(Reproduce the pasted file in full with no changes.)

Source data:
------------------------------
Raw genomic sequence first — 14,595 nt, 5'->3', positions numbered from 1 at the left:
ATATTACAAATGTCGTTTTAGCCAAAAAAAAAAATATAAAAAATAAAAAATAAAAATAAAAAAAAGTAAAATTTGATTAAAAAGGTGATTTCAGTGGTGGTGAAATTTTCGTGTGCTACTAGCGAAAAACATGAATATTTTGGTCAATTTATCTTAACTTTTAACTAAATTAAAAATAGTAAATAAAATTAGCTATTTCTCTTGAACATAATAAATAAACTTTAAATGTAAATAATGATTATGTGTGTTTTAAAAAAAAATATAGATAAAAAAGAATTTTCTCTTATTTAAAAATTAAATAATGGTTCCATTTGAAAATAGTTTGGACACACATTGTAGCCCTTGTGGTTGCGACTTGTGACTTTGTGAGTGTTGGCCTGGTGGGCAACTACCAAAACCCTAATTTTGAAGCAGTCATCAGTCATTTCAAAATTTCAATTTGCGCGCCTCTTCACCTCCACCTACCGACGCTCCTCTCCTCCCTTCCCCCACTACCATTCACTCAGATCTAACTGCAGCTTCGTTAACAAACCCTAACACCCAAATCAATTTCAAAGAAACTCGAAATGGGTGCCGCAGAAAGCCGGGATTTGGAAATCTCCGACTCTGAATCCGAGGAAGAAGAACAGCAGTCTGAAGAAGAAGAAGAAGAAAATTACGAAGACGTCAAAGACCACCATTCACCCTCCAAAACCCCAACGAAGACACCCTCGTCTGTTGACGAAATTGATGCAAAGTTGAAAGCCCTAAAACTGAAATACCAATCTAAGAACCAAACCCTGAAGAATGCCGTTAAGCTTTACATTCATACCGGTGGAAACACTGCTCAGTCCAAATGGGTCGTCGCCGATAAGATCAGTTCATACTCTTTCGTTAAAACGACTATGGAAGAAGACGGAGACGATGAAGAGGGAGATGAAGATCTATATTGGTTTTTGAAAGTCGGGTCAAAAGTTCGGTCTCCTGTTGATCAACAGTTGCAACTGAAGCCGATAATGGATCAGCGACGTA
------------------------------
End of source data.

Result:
Raw genomic sequence first — 14,595 nt, 5'->3', positions numbered from 1 at the left:
ATATTACAAATGTCGTTTTAGCCAAAAAAAAAAATATAAAAAATAAAAAATAAAAATAAAAAAAAGTAAAATTTGATTAAAAAGGTGATTTCAGTGGTGGTGAAATTTTCGTGTGCTACTAGCGAAAAACATGAATATTTTGGTCAATTTATCTTAACTTTTAACTAAATTAAAAATAGTAAATAAAATTAGCTATTTCTCTTGAACATAATAAATAAACTTTAAATGTAAATAATGATTATGTGTGTTTTAAAAAAAAATATAGATAAAAAAGAATTTTCTCTTATTTAAAAATTAAATAATGGTTCCATTTGAAAATAGTTTGGACACACATTGTAGCCCTTGTGGTTGCGACTTGTGACTTTGTGAGTGTTGGCCTGGTGGGCAACTACCAAAACCCTAATTTTGAAGCAGTCATCAGTCATTTCAAAATTTCAATTTGCGCGCCTCTTCACCTCCACCTACCGACGCTCCTCTCCTCCCTTCCCCCACTACCATTCACTCAGATCTAACTGCAGCTTCGTTAACAAACCCTAACACCCAAATCAATTTCAAAGAAACTCGAAATGGGTGCCGCAGAAAGCCGGGATTTGGAAATCTCCGACTCTGAATCCGAGGAAGAAGAACAGCAGTCTGAAGAAGAAGAAGAAGAAAATTACGAAGACGTCAAAGACCACCATTCACCCTCCAAAACCCCAACGAAGACACCCTCGTCTGTTGACGAAATTGATGCAAAGTTGAAAGCCCTAAAACTGAAATACCAATCTAAGAACCAAACCCTGAAGAATGCCGTTAAGCTTTACATTCATACCGGTGGAAACACTGCTCAGTCCAAATGGGTCGTCGCCGATAAGATCAGTTCATACTCTTTCGTTAAAACGACTATGGAAGAAGACGGAGACGATGAAGAGGGAGATGAAGATCTATATTGGTTTTTGAAAGTCGGGTCAAAAGTTCGGTCTCCTGTTGATCAACAGTTGCAACTGAAGCCGATAATGGATCAGCGACGTA